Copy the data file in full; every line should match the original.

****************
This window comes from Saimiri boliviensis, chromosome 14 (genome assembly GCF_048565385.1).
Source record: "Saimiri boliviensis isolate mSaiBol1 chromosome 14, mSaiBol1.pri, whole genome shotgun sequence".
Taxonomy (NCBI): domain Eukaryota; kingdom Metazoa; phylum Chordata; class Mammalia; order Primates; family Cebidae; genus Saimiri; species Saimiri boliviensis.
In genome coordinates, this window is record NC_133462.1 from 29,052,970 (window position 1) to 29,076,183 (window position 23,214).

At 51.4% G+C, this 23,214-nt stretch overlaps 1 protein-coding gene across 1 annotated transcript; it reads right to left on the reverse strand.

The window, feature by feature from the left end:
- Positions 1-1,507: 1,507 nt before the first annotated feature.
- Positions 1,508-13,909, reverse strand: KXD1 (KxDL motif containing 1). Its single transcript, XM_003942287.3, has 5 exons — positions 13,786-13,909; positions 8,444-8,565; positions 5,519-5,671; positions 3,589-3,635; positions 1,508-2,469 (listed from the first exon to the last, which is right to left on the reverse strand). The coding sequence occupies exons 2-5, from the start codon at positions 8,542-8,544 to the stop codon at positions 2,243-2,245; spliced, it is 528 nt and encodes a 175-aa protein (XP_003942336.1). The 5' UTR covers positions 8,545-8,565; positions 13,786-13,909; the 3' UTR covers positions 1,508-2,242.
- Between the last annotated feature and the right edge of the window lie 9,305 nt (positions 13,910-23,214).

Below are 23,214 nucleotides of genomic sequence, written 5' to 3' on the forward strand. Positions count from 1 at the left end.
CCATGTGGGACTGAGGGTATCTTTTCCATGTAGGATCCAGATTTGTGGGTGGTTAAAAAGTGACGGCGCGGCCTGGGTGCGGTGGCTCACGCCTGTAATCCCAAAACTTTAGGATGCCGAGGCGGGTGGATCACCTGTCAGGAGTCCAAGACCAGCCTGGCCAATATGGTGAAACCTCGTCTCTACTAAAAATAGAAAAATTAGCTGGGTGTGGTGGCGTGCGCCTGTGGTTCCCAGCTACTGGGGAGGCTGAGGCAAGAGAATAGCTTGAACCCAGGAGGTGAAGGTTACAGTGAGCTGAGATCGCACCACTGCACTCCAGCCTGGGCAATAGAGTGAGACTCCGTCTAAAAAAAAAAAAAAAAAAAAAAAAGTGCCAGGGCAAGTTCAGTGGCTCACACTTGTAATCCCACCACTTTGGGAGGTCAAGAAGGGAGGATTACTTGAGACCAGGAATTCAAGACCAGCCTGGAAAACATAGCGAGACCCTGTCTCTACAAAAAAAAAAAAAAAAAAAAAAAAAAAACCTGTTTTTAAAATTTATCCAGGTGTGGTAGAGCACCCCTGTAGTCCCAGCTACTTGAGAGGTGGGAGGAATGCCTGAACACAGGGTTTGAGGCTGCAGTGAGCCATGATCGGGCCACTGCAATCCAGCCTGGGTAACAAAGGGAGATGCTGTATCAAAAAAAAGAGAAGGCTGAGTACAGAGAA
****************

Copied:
This window comes from Saimiri boliviensis, chromosome 14 (genome assembly GCF_048565385.1).
Source record: "Saimiri boliviensis isolate mSaiBol1 chromosome 14, mSaiBol1.pri, whole genome shotgun sequence".
Taxonomy (NCBI): domain Eukaryota; kingdom Metazoa; phylum Chordata; class Mammalia; order Primates; family Cebidae; genus Saimiri; species Saimiri boliviensis.
In genome coordinates, this window is record NC_133462.1 from 29,052,970 (window position 1) to 29,076,183 (window position 23,214).

At 51.4% G+C, this 23,214-nt stretch overlaps 1 protein-coding gene across 1 annotated transcript; it reads right to left on the reverse strand.

The window, feature by feature from the left end:
- Positions 1-1,507: 1,507 nt before the first annotated feature.
- Positions 1,508-13,909, reverse strand: KXD1 (KxDL motif containing 1). Its single transcript, XM_003942287.3, has 5 exons — positions 13,786-13,909; positions 8,444-8,565; positions 5,519-5,671; positions 3,589-3,635; positions 1,508-2,469 (listed from the first exon to the last, which is right to left on the reverse strand). The coding sequence occupies exons 2-5, from the start codon at positions 8,542-8,544 to the stop codon at positions 2,243-2,245; spliced, it is 528 nt and encodes a 175-aa protein (XP_003942336.1). The 5' UTR covers positions 8,545-8,565; positions 13,786-13,909; the 3' UTR covers positions 1,508-2,242.
- Between the last annotated feature and the right edge of the window lie 9,305 nt (positions 13,910-23,214).

Below are 23,214 nucleotides of genomic sequence, written 5' to 3' on the forward strand. Positions count from 1 at the left end.
CCATGTGGGACTGAGGGTATCTTTTCCATGTAGGATCCAGATTTGTGGGTGGTTAAAAAGTGACGGCGCGGCCTGGGTGCGGTGGCTCACGCCTGTAATCCCAAAACTTTAGGATGCCGAGGCGGGTGGATCACCTGTCAGGAGTCCAAGACCAGCCTGGCCAATATGGTGAAACCTCGTCTCTACTAAAAATAGAAAAATTAGCTGGGTGTGGTGGCGTGCGCCTGTGGTTCCCAGCTACTGGGGAGGCTGAGGCAAGAGAATAGCTTGAACCCAGGAGGTGAAGGTTACAGTGAGCTGAGATCGCACCACTGCACTCCAGCCTGGGCAATAGAGTGAGACTCCGTCTAAAAAAAAAAAAAAAAAAAAAAAAGTGCCAGGGCAAGTTCAGTGGCTCACACTTGTAATCCCACCACTTTGGGAGGTCAAGAAGGGAGGATTACTTGAGACCAGGAATTCAAGACCAGCCTGGAAAACATAGCGAGACCCTGTCTCTACAAAAAAAAAAAAAAAAAAAAAAAAAAAACCTGTTTTTAAAATTTATCCAGGTGTGGTAGAGCACCCCTGTAGTCCCAGCTACTTGAGAGGTGGGAGGAATGCCTGAACACAGGGTTTGAGGCTGCAGTGAGCCATGATCGGGCCACTGCAATCCAGCCTGGGTAACAAAGGGAGATGCTGTATCAAAAAAAAGAGAAGGCTGAGTACAGAGAA